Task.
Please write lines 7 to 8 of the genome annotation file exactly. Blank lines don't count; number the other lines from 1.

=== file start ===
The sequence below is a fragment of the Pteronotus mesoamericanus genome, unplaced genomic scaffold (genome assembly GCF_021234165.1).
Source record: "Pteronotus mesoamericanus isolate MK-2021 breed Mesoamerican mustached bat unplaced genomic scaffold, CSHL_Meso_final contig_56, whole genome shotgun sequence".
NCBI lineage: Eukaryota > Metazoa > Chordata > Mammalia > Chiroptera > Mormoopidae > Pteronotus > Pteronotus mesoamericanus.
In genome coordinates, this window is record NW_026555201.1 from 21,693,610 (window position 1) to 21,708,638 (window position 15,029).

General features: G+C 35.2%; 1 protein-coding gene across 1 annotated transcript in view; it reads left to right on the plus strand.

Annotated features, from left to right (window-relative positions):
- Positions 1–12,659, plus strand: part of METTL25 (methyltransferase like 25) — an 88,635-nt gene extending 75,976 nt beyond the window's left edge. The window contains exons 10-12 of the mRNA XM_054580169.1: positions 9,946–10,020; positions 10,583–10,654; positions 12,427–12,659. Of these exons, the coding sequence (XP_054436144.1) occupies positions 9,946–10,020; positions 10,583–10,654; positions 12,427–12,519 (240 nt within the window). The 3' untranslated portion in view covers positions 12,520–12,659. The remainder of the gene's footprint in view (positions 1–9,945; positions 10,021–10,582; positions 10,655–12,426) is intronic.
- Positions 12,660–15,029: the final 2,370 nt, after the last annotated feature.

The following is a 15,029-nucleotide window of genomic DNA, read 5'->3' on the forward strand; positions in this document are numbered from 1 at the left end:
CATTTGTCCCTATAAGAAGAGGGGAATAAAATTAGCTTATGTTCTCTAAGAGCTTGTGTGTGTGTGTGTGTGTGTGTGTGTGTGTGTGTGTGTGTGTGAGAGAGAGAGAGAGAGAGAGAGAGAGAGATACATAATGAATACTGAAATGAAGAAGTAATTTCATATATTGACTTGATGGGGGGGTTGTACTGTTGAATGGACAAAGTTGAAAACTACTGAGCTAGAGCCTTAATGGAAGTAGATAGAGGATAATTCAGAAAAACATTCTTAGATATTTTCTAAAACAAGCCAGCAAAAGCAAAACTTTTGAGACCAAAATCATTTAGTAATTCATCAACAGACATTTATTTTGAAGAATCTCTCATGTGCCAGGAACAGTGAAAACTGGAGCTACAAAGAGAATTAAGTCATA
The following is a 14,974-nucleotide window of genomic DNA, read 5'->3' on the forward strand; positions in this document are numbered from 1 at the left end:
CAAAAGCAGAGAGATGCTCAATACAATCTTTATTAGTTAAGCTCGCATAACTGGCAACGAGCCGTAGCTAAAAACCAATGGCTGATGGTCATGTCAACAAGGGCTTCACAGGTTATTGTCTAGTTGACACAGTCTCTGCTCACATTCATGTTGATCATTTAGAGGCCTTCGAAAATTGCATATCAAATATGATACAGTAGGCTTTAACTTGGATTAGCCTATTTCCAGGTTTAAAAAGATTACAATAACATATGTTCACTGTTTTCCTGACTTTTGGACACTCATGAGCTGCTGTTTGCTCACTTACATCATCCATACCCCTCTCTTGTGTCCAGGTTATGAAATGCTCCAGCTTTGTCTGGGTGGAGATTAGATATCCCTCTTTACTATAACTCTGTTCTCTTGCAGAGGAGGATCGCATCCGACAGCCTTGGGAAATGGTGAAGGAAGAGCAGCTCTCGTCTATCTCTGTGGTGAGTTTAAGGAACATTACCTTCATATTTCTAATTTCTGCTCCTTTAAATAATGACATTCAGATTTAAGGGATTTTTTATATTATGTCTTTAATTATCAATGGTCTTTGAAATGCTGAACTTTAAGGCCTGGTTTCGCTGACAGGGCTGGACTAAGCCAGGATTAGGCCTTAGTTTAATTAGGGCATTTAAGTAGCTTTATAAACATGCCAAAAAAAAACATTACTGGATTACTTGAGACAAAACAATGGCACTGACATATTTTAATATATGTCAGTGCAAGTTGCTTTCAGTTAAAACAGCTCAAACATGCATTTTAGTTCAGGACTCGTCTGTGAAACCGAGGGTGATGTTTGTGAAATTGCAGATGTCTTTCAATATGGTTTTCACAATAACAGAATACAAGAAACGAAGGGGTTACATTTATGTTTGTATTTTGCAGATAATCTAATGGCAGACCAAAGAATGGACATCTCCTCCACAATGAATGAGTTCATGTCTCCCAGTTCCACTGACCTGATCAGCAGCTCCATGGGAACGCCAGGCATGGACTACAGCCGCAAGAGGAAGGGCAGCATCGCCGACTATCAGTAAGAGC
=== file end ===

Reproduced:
- Positions 1–12,659, plus strand: part of METTL25 (methyltransferase like 25) — an 88,635-nt gene extending 75,976 nt beyond the window's left edge. The window contains exons 10-12 of the mRNA XM_054580169.1: positions 9,946–10,020; positions 10,583–10,654; positions 12,427–12,659. Of these exons, the coding sequence (XP_054436144.1) occupies positions 9,946–10,020; positions 10,583–10,654; positions 12,427–12,519 (240 nt within the window). The 3' untranslated portion in view covers positions 12,520–12,659. The remainder of the gene's footprint in view (positions 1–9,945; positions 10,021–10,582; positions 10,655–12,426) is intronic.
- Positions 12,660–15,029: the final 2,370 nt, after the last annotated feature.